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Thursday, July 30, 2009
MORE DE PALMA REFERENCES
A GANGSTER, AN ORPHAN, AND... HARRY POTTER?
The poster image at left is for a two-part film series by Jean-Francois Richet that tells the story of real-life French gangster Jacques Mesrine. The first film is called Mesrine: Killer Instinct, and stars Vincent Cassel. According to Paul Dale at The List, Richet's two-part saga reflects the influence of a number of filmmakers:

Richet’s enterprising handle on the material Killer Instinct is a work of veneration and compulsion comparable to the better films of Brian De Palma (Scarface, Dressed to Kill, Blow Out, Carlito’s Way). Like a French Tarantino, Richet is clearly a filmmaker who loves movies and moviemakers. Over the course of these two films, he pays considerable respect to, among others, William Friedkin, Peter Yates, Michael Mann, Luc Besson and Michael Bay.

Dale goes on to suggest that the film's comparisons to The Godfather and GoodFellas are perhaps overstated:

Such comparisons actually do the film a bit of a disservice. Though driven by a euphoric narrative that undeniably belongs to mainstream English language cinema, Killer Instinct and to a lesser extent its sequel is actually awash with homegrown influences. The sequences set in late-50s Paris could have been lifted from Henri Georges-Clouzot’s brilliant 1947 dockside thriller Quai des Oefevres and the spirit of Jean Gabin, most notably in Michael Carné’s moody 1938 deserter-on-the-loose drama Le Quai des Brumes which shadows every frame and crooked turn of Cassel’s ratty mouth.

COZZALIO: ORPHAN'S BEGINNING AND ENDING RECALL DE PALMA
Meanwhile, Dennis Cozzalio at Sergio Leone and the Infield Fly Rule was reminded of De Palma twice while reviewing Jaume Collet-Serra's Orphan, currently in U.S. theaters. Cozzalio was jolted during the opening of the film, writing, "I had to fight the urge to bolt from the theater during this opening sequence. And had Collet-Serra continued to operate in this weirdly dissociative style of De Palma-tinged surgical theater of horror, who knows how much I could have/would have taken?" Cozzalio also hints that the surprises in store in the final stretch of Orphan place "the movie in the vicinity of one of Brian De Palma’s great sick jokes," as the audience most likely will not see what's coming.

NEW HARRY POTTER FILM PAYS HOMAGE TO CARRIE
Finally, in a review of the new Harry Potter And The Half-Blood Prince, Kevin Maher at the Times Online states that the final act contains "a fantastically cheeky homage to Brian De Palma’s Carrie." Guess now I'll have to go check it out...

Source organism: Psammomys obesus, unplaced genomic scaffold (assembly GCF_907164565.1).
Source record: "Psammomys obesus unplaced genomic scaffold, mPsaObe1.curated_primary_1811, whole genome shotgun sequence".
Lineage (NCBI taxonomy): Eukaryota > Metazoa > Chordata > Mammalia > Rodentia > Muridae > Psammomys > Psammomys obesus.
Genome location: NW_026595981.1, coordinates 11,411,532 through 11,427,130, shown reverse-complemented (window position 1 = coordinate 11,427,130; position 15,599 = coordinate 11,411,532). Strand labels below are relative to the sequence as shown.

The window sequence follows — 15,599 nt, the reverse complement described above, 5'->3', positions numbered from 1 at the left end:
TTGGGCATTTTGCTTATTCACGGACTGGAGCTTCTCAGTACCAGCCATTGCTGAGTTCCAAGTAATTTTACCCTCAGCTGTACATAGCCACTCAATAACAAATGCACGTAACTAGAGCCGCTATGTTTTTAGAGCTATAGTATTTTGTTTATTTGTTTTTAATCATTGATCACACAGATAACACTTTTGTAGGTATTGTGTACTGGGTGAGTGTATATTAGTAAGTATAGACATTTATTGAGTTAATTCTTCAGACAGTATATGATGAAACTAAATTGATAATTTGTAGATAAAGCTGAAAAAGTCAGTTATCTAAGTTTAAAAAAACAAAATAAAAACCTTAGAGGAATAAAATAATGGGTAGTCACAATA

Posted by Geoff at 1:35 PM CDT
Updated: Friday, July 31, 2009 12:03 AM CDT
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Wednesday, July 29, 2009
OIFF BEST DIRECTOR INSPIRED BY DE PALMA
GOLDBERGER'S DON MCKAY EVOKES COENS' BLOOD SIMPLE
31-year-old Jake Goldberger's feature debut, Don McKay, won him the Best Director award at Cincinnati's Oxford International Film Festival this week. The film stars Thomas Haden Church (who also coproduced), Elisabeth Shue, and Melissa Leo. According to CityBeat's Jason Gargano, Goldberger told the audience at the OIFF postscreening Q&A that his inspirations for the film are Joel and Ethan Coen's Blood Simple (that film's M. Emmet Walsh has a part in Don McKay) and early Brian De Palma films. Gargano calls those name checks curious, but The Envelope's Scott Feinberg, writing about the film after it played at this year's Tribeca Film Festival, said that Don McKay "is a mind-twister that fails to fall neatly under any traditional genre label -- it blends horror, romance, drama, comedy and even film noir in a way that is somewhat evocative of early Coen Brothers films such as Blood Simple and Miller's Crossing, if not nearly as polished." Sounds intriguing, to say the least. Gargano writes that the film should see a theatrical release later this year. Below is a clip, courtesy of Variety blogger Anne Thompson, who describes the film as a "twisty thriller."

SPEAKING OF BLOOD SIMPLE
According to Screen Daily, Zhang Yimou will direct a remake of Blood Simple, which "will be set in a Chinese noodle shop in desert, rather than in a Texas bar."


Posted by Geoff at 1:33 PM CDT
Updated: Wednesday, July 29, 2009 2:58 PM CDT
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Tuesday, July 28, 2009
LOSO'S WAY MOVIE
INCLUDED IN DELUXE VERSION OF FABOLOUS CD, OUT TODAY

P.S. Just found out that Fabolous and Street Family put out a collection in 2006 titled Loso's Way: Rise To Power. So they did the prequel before the sequel-- go figure.


Posted by Geoff at 9:51 AM CDT
Updated: Tuesday, July 28, 2009 10:12 AM CDT
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Monday, July 27, 2009
STERRITT ON HURT LOCKER:
"UNCRITICAL CRITICS" PRAISE THE APOLITICAL TO A FAULT
"Nobody benefits when critics are as apolitical as the films they criticize," writes critic David Sterritt in regards to the critical praise heaped on Kathryn Bigelow's The Hurt Locker, currently making its way in theaters throughout the U.S. The critical consensus does seem to be that Bigelow's film lacks any political viewpoint (is this even truly possible?), and that it is all the better for it. There have been a couple of negative reviews of The Hurt Locker posted at Andrew Breitbart's conservative-minded Big Hollywood, where John Nolte sees "unnecessary" political messages throughout, and Alexander Marlow calls it "a left-wing film."